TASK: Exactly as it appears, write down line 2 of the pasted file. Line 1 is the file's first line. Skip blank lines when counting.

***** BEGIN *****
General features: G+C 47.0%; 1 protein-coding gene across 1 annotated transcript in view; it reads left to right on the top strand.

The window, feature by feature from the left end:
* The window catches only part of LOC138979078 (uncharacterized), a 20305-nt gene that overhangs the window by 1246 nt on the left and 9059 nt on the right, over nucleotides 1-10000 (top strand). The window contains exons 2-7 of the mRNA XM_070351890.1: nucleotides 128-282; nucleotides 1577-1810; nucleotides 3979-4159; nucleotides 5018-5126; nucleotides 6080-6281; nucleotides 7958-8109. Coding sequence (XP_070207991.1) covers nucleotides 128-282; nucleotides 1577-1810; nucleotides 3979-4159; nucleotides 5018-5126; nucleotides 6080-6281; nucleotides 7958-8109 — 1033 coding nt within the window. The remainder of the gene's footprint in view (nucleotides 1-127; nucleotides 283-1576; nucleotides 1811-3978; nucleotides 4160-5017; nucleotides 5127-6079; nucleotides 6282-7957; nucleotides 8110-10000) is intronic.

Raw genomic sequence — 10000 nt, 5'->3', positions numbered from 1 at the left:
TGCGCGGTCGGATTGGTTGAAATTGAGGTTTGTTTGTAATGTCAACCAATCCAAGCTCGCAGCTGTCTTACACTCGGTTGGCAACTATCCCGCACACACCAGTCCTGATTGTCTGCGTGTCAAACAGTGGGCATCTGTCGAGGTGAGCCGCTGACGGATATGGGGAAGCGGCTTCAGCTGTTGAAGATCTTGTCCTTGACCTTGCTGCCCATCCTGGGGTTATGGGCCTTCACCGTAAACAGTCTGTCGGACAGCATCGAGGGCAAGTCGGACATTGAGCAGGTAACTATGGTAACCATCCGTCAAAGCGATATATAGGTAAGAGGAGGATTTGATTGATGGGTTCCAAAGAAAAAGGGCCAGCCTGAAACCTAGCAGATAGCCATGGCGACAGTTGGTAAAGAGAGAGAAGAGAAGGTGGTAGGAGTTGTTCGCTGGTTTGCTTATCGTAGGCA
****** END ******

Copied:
The window, feature by feature from the left end: